Why it matters: Police departments in at least three states have issued warnings regarding a new feature in iOS 17 called NameDrop. Officials say it is a security risk because it could release your contact information to bad actors near your phone. However, it's not as insecure as they would have you believe.

You might remember the "Bump!" app if you are a long-time iPhone user. Launched in 2009, it allowed users to fist bump to trade contact cards, photos, or other data from one device to the other. It did not use near-field communication (NFC). Instead, Bump servers handled the exchange. The company and app went defunct in 2013.

Ten years later, Apple reintroduced the functionality in iOS 17. While it uses NFC, it is not as insecure as Ohio, Oklahoma, and Pennsylvania authorities are trying to portray it. The Washington Post notes that Sophos Security Specialist Chester Wisniewski calls the warnings "hysteria" and "nonsense."

Those issuing the warnings appear to be unaware of precisely how NameDrop works. It is not as simple as walking up to someone with a phone in their back pocket and stealing their information by moving your phone close to theirs. The exchange requires user interaction.

NameDrop automatically starts when two iPhones running iOS 17 come within a few centimeters of each other for about two seconds. The phones can connect while locked, but both users must unlock their phones and tap the notification to make the exchange. It is also limited to only the contact sheet. Furthermore, users can uncheck any information they do not want shared, such as home address or birthdate. The exchange then takes place once each user hits the confirmation.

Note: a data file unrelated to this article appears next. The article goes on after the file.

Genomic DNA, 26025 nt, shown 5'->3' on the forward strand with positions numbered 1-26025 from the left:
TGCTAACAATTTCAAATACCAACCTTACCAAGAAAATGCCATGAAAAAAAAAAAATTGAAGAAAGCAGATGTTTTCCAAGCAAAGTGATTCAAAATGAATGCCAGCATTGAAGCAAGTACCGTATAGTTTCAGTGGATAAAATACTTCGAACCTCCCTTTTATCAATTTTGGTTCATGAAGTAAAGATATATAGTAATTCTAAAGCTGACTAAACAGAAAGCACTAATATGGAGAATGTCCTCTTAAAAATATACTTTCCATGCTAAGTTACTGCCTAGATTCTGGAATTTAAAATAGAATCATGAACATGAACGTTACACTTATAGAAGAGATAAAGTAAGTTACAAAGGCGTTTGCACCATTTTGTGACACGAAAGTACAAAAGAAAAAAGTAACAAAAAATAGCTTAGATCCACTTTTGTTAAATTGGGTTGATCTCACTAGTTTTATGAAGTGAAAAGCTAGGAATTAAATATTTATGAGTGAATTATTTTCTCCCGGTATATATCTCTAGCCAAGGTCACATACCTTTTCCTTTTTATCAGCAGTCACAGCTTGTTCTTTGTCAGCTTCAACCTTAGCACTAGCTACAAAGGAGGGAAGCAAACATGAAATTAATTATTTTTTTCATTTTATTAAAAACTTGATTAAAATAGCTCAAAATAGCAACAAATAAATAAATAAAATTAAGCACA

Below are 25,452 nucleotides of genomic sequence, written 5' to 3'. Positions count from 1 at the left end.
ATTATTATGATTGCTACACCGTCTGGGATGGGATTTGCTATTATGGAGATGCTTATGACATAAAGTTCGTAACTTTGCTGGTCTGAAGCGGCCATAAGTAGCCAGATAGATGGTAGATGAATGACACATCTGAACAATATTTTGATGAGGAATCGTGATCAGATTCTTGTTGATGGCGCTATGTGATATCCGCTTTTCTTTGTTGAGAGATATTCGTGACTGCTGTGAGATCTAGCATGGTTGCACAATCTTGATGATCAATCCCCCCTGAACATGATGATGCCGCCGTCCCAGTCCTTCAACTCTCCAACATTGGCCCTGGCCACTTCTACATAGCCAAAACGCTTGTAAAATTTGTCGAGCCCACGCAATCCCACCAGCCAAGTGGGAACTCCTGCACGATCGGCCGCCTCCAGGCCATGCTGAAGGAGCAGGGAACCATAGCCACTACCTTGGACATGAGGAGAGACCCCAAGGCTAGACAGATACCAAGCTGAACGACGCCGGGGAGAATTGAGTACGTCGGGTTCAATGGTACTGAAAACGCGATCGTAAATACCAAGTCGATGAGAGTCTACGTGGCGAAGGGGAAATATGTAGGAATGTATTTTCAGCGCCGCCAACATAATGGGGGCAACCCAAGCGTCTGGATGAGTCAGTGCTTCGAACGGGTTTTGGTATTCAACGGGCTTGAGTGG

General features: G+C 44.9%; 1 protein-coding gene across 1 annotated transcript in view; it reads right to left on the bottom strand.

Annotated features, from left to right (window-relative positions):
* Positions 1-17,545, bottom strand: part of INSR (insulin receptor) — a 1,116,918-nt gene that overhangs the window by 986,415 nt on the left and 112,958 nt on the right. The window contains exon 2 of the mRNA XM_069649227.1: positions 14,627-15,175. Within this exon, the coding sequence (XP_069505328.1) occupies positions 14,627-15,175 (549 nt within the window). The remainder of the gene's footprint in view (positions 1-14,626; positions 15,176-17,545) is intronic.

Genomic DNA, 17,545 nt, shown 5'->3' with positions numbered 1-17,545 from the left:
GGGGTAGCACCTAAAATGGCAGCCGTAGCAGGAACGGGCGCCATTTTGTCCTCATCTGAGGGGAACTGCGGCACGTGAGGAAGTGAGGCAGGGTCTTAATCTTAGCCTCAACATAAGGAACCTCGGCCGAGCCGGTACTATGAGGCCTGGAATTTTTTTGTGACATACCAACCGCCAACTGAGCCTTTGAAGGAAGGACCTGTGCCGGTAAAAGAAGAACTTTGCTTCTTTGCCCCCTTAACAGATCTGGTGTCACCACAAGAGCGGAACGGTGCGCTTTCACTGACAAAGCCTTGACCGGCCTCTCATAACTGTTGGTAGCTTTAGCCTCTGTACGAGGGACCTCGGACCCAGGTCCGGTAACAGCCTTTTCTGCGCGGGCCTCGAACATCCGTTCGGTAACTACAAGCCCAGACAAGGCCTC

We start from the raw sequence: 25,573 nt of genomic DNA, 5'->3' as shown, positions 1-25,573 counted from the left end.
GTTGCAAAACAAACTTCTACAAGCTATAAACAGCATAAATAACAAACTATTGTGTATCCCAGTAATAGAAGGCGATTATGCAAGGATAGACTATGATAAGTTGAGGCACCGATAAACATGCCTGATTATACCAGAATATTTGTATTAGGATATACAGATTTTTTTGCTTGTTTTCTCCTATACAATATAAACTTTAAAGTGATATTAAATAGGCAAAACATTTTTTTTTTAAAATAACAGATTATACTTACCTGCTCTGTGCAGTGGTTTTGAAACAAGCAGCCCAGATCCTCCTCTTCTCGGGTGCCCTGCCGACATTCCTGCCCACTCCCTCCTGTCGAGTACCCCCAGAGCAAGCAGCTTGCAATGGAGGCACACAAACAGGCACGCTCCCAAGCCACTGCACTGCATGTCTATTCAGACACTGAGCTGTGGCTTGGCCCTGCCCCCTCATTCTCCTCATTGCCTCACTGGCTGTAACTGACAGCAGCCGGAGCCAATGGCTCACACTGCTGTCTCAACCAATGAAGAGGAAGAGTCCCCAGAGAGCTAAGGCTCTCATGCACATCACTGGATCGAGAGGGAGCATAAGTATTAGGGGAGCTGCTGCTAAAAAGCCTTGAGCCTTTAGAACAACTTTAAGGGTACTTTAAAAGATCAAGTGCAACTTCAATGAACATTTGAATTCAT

So, for scammers to steal your data, they must have physical access to your iPhone and know the unlock code. If they have that, then NameDrop is not even necessary.

NameDrop is not the only time law enforcement has issued fear-mongering warnings about tech before having any facts to justify the cautionary statements.

In 2018, a British researcher devised a way to deliver malware via a USB-C Apple charger. The technique became known as "juice jacking."

The following year, the district attorney for Los Angeles put out an advisory urging travelers to avoid using USB charging stations, like those found in airports, for risk of becoming infected with malware. However, authorities could not cite a single juice-jacking incident occurring outside of a security lab.

More recently, the FBI issued a similar warning in April, again without any precedence of it ever happening in the wild. And there is a good reason nobody can find any examples of such an attack occurring--there are far easier methods of distributing malware than sneaking into an airport and hijacking its charging kiosks.

Hackers can be clever and find unique ways to carry out bad deeds, but when it comes to practical application, they are just like everybody else. They will take the most efficient and easy way to accomplish a task rather than a more complicated and risky route. So don't fear NameDrop.

That said, the feature is simple to disable. Navigate to Settings ->General->AirDrop. Then toggle off the switch next to "Bringing Devices Together." Disabling this setting also turns it off on your paired Apple Watch.